'The majority of council doesn't represent the community'
SOME Tweed Shire councillors have made a call for unity over the controversial Tweed Valley Hospital site after Mayor Katie Milne failed to attend the project's sod-turning ceremony.
NSW Health Minister Brad Hazzard flew up from Sydney last week to turn the first sod alongside Tweed MP Geoff Provest, but only Cr James Owen, Cr Warren Polgalse and Cr Pryce Allsop attended.
Cr Allsop told the Tweed Daily News it would have been good to see Cr Milne at the event "for the sake of the community".
"I think it would be good to see the mayor show some solidarity, that she supports the community," he said.
"As it stands I guess she's saying she supports her portion of the community.
"I believe the majority of the community supports this. We need it - we have an ageing population, the numbers are growing all the time and it's a matter of necessity."
Cr Polglase said he believed "the majority of council doesn't represent the community".
"The mayor can make her own choices about what she doesn't want to do," he said.
"She fervently fought the hospital site with every resource available, but I think the election we had proved the community is on side with the decision that was made."
The majority of the Tweed Shire Council strongly opposed the new hospital site, which is on former State Significant Farmland at Cudgen.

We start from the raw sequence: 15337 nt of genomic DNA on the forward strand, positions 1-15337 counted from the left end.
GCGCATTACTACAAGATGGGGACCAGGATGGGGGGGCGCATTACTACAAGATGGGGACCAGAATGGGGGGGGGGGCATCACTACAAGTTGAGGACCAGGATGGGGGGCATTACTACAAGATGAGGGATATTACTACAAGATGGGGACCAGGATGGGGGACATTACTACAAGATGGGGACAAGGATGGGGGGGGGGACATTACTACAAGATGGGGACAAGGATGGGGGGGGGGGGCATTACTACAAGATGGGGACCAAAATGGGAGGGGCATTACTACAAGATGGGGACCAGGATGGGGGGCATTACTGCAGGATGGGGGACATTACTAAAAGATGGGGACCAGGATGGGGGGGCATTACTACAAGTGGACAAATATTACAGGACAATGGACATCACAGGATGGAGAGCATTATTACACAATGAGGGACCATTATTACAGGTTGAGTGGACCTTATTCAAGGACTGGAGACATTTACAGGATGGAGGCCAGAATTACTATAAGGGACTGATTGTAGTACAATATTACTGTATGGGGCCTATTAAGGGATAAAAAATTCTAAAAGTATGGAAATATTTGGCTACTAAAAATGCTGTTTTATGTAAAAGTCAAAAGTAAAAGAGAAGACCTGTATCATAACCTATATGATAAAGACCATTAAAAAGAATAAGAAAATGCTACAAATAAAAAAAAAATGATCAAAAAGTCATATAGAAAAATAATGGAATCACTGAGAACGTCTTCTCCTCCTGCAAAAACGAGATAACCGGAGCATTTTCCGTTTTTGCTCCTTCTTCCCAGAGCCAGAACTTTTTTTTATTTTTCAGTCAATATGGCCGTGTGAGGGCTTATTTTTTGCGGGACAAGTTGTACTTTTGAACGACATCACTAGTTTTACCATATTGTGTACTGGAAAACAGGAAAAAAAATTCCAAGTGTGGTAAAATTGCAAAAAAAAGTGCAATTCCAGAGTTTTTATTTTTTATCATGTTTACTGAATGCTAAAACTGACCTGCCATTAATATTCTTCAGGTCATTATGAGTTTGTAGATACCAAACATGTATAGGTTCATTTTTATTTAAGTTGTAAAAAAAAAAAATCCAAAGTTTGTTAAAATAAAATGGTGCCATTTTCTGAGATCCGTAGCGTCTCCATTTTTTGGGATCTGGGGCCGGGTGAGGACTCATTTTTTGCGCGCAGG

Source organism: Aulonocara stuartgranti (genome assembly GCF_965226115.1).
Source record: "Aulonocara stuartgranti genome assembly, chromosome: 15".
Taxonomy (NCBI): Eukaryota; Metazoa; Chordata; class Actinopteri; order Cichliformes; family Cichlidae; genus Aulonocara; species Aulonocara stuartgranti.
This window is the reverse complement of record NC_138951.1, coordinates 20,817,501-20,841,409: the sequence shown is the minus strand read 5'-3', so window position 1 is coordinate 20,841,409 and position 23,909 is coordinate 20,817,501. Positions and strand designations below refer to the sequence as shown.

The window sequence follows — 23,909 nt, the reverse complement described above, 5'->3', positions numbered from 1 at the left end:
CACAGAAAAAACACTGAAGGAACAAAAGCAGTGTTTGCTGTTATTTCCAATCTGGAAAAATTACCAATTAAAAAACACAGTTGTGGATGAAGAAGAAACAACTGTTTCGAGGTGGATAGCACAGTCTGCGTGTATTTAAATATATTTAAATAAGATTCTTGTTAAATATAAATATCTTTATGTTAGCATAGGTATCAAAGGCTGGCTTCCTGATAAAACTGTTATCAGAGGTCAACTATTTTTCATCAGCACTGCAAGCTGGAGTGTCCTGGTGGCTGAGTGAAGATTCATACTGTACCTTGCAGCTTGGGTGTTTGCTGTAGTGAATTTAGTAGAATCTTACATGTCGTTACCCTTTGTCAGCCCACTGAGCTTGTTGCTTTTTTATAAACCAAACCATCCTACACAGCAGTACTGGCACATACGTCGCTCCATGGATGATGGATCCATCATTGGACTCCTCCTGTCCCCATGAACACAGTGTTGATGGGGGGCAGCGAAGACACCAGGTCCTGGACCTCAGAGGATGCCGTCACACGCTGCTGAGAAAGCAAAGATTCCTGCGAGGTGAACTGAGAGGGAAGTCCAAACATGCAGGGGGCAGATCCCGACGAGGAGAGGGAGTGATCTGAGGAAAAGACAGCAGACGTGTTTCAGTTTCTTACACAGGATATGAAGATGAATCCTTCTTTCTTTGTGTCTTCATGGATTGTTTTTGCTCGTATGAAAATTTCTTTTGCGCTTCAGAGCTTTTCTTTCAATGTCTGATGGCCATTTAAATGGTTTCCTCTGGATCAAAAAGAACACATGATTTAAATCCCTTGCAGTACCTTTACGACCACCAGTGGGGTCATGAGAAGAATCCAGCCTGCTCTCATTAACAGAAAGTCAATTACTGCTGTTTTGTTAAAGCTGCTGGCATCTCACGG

The "Rainbow Four", made up of councillors Chris Cherry, Reece Byrnes, Ron Cooper and Mayor Katie Milne, all opposed the site selection.
When the Tweed Daily News contacted Cr Milne for comment, Deputy Mayor Cr Cherry said she was unavailable to attend the sod-turning as she was overseas, while Cr Cherry said she did not attend the "political photo opportunity" as she was on holiday.
"I am all for the hospital now being built, but it does seem quite an interesting decision by the minister to have a sod-turning for a project that does not have its approvals in place yet," she said.
"There are many conditions that need to be met prior to construction beginning.
"It appears the attitude of the coalition government of riding roughshod over the approvals process is set to continue."
The first development application for the Tweed Valley Hospital project was approved by the Department of Planning last month, however a second application for the hospital building's design still needs to be approved.
Tweed MP Geoff Provest told the Tweed Daily News he expected the second application to be approved in the coming months.